‘Every night before I go to bed, I replay the day and focus on my ‘bad mom’ moments. I tell myself to use that pain as motivation to be a better mom. It’s unhealthy’: Woman chooses to ‘focus on the good’ moments, ‘Let’s stop beating ourselves up’

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“Every night before I go to bed, I follow the same, almost involuntary routine: I replay the day in my head, and focus in on the moments I consider to be my ‘bad mom’ moments.

Moments where I was short with my kids, moments where I lost my patience, moments where I didn’t play with them when they asked because I was trying to finish the dishes or dinner.

I replay them over and over, letting the guilt settle deep into my heart as if the resulting pain I feel serves as a punishment for the fact that I could have done better. I fall asleep every night telling myself to use that pain as motivation to be a better mom the next day, but it always leaves me feeling defeated and disappointed in myself.

Yesterday, not only did I finally recognize this routine, but I realized just how unhealthy it was. So, last night, I decided to do something different. When I replayed the day in my head, instead of zeroing in on my ‘bad mom’ moments, I decided to focus on my good ones. Ones where I empathized with my 2-year-old who was having a rough moment, ones where I apologized to them for being short with them, ones where I read the same book 10 times with the same gusto as the first time I read it because they wanted to read it ‘again, mama!’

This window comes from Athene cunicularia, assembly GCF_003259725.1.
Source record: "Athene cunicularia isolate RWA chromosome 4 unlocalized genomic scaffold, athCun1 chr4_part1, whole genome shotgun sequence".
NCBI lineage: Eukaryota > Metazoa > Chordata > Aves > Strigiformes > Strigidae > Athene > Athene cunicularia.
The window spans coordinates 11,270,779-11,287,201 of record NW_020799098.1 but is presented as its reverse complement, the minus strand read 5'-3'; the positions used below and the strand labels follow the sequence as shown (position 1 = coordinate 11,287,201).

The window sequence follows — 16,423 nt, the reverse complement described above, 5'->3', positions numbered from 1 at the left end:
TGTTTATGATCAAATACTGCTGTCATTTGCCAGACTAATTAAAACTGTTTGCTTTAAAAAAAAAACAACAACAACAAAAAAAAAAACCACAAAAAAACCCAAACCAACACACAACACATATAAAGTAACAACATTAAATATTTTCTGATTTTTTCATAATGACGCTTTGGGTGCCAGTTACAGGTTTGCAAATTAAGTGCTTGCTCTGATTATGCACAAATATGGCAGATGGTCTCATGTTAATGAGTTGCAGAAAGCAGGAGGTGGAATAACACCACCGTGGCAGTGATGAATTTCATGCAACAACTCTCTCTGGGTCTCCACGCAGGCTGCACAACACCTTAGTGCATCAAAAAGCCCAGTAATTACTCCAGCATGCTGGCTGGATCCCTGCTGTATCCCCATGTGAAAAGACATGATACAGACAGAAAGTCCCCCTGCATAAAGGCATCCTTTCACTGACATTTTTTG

Do you know what happened? I fell asleep with a smile, and this morning when I woke up, I had an extra bounce of happiness in my step (which is saying something, because, without fail, my babies like to start the day at 6 a.m. sharp). I was a better mom today. When I faced a tough moment with my kids, it was much easier to react positively because I remembered I was able to do it the day before.

The lesson? Let’s stop beating ourselves up, mamas. As much as we want to, we cannot and will never be the perfect parent. We are going to have cringe-worthy moments with our kids. We’re going to mess up. Instead of focusing on that, let’s remember the moments after, where we own our mistakes with our kids, where we have fun, positive connections with them, where they give you a look that melts your heart and makes everything worth it.

Our time with our children is SO short. I know when I look back, I want to remember all the positive moments. Don’t you?”

This story was submitted to Love What Matters by Katelyn Cushey A Perfectly Mess Life. You can follow their journey on Facebook and Instagram. Do you have a similar experience? We’d like to hear your important journey. Submit your own story here. Be sure to subscribe to our free email newsletter for our best stories, and YouTube for our best videos.

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